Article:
San Diego State University held a press conference at SDCCU earlier today to unveil its plan to create a massive campus expansion into Mission Valley. The $3 billion campus expansion will produce 1.6 million square feet of new classrooms and research facilities; a river park and open space, 4500 housing units, retail center, two hotels, and a brand-spanking new 35,000 seat stadium for college football, college soccer, Major League Soccer, and concerts.
Taking a closer look at the stadium: it is now projected to cost $250 million dollars- roughly $100 million more than the Aztecs originally set out to spend. San Diego State Athletic Director John David Wicker has employed JMI Sports as the consulting agency for the project, and Populous as the designer for the stadium. Wicker has engaged the best of the best in the industry, and the price tag reflects it.
The 35,000-seat Aztec Stadium is slated to be part of the first phase of development and would take two years to build, with a 2022 estimated completion date. It is planned to be funded by bonds that would be paid off with future revenues from the facility. Until it is complete, the Aztecs would likely play football games at Petco Park.
Today’s new renderings showed a two-level stadium topped by a canopy, with a sunken field. The building would be closed at the lower level of one end and open at the other. A wide ground-level concourse would include 18 “garden room” areas of different styles to be open for public use when there are no events, Athletic Director Wicker said.
“A stadium that will have the ability to host concerts, other professional sporting events, NCAA championships, tractor pulls — you name it, we’ll host it,” he said. “Our goal is to build a stadium that will host events that reach every San Diegan.”
Fanatical Aztecs fans, known as “The Show,” put things into perspective at Viejas Arena for San Diego State a around 15 years ago. They electrified the Aztecs basketball team so much that they created a national sensation involving a new era of basketball fandom, and they were so impactful to the rising Aztecs basketball program, former coach Steve Fisher dubbed The Show as the Aztecs’ “sixth man.”
After many decades of Aztecs football games in the cavernous 85,000 seat Qualcomm behemoth, the dream of a custom tailored stadium for the Aztecs comes with the vision of an oft-sold-out collegiate atmosphere with a strong home field advantage. The dream of replacing the impossible-to-fill Qualcomm is what Aztecs want.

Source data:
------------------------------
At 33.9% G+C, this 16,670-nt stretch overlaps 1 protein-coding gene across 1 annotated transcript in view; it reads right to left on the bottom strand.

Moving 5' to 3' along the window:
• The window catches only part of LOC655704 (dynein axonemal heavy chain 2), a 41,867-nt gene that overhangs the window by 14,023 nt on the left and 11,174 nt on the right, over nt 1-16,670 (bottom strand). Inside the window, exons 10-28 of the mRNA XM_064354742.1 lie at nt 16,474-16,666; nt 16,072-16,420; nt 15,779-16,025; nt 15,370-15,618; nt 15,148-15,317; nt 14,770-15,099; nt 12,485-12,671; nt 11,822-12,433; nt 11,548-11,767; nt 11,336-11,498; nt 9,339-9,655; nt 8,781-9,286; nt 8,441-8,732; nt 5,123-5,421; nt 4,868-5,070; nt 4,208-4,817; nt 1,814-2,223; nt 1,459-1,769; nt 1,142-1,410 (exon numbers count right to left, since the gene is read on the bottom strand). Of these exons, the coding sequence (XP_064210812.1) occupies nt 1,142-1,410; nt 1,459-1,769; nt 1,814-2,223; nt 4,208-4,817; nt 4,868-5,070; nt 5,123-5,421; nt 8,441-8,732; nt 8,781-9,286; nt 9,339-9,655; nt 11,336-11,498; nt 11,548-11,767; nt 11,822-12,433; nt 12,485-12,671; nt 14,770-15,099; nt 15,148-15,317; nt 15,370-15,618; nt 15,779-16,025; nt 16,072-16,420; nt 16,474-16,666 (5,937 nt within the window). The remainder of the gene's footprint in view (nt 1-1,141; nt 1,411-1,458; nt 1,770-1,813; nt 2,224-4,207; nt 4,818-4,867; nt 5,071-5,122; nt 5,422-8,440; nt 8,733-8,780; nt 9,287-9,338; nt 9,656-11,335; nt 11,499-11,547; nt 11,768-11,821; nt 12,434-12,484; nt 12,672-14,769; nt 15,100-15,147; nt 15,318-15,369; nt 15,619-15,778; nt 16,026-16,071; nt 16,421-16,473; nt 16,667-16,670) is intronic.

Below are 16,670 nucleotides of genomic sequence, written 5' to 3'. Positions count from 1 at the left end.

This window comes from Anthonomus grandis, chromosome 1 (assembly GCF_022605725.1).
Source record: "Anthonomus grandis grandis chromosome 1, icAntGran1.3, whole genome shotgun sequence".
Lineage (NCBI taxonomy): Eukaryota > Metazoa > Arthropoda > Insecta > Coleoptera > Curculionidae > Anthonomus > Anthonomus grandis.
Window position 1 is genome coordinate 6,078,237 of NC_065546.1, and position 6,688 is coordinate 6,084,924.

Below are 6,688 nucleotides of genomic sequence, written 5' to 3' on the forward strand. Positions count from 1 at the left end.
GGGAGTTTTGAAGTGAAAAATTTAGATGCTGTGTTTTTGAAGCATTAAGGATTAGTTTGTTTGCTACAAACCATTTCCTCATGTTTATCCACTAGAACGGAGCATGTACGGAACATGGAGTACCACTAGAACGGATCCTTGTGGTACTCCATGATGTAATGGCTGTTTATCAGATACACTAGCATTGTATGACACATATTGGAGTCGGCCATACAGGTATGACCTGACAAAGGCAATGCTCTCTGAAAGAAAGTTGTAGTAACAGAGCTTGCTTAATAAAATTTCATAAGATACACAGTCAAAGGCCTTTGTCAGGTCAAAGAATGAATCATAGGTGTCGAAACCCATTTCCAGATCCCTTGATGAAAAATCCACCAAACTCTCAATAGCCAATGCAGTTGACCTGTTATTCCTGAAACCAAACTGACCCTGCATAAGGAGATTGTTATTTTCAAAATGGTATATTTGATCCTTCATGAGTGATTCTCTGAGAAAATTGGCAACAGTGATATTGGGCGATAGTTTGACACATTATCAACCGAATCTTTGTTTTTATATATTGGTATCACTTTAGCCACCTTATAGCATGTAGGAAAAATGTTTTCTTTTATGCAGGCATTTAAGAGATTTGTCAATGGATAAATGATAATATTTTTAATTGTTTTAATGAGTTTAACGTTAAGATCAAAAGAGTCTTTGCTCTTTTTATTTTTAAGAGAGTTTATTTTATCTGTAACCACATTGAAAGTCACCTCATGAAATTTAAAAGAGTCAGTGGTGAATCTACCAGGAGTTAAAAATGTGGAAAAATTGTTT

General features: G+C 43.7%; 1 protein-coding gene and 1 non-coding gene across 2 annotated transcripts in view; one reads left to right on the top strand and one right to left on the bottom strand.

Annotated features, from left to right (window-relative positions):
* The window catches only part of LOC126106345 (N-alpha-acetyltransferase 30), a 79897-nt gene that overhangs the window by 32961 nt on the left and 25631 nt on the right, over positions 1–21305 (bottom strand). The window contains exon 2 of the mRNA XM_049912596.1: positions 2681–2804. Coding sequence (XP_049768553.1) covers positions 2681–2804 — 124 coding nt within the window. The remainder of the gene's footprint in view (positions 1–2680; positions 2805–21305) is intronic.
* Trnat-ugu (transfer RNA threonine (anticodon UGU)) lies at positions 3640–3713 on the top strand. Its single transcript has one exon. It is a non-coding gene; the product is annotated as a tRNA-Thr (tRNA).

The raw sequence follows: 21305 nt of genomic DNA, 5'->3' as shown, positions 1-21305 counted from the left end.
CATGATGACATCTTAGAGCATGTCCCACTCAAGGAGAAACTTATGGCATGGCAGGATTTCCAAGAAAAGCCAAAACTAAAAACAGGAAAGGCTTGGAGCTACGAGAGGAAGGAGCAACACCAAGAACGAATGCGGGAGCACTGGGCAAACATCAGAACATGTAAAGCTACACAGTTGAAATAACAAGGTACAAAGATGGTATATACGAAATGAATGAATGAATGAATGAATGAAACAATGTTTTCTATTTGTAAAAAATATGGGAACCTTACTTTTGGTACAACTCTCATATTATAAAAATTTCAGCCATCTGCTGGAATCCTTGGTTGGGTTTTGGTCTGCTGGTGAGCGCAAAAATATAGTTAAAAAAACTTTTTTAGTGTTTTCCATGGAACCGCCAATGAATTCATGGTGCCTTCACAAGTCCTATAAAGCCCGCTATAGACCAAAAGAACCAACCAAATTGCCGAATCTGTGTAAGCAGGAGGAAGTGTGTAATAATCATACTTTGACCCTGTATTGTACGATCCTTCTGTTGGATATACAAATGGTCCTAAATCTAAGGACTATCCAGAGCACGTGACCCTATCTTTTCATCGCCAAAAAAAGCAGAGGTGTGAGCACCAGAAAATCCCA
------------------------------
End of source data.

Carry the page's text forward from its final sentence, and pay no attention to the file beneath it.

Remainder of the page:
SDSU still has to gain rights to the property. A group called “Friends of SDSU” said Tuesday that it is on track to gain enough signatures to qualify an initiative for the ballot, in the November general election.
The measure will have to compete with the SoccerCity initiative, which achieved the right number of signatures earlier this year. Embattled Project Manager Nick Stone had this to say: “we wholeheartedly support SDSU and its athletic program, and have worked hard on a partnership to provide for SDSU’s stadium needs.”
He then offered a back-handed addendum: “it’s truly unfortunate that SDSU officials have decided to use public money to fully fund a $250 million stadium, when the cost could be split 50-50 with us, using private funding,” Stone said. “This is a waste of taxpayer money, and if the SDSU West initiative were to prevail, San Diego will not be granted a Major League Soccer expansion team.”
San Diego State University’s proposal takes into account some of the features first found in the Soccer City proposal. The key difference lies in the primary function of the repurposed land. Soccer City predominantly presents a retail and commercial development, whereas San Diego State presents a 120-year-old university’s commitment to expanding research and other academics, student residency, and collegiate athletics.
Let’s face it. It’s time to build a proper stadium for the ranked Aztec football program that has found itself in eight straight bowl games, and who currently completed its third straight ten-win season. Last year the Aztecs produced the NCAA’s all-time rushing leader. This year, the Aztecs followed up with a running back who has already exceeded 2000 rushing yards. Rocky Long and company have turned the Aztecs into an institution.
San Diego State is now one step closer to realizing its vision.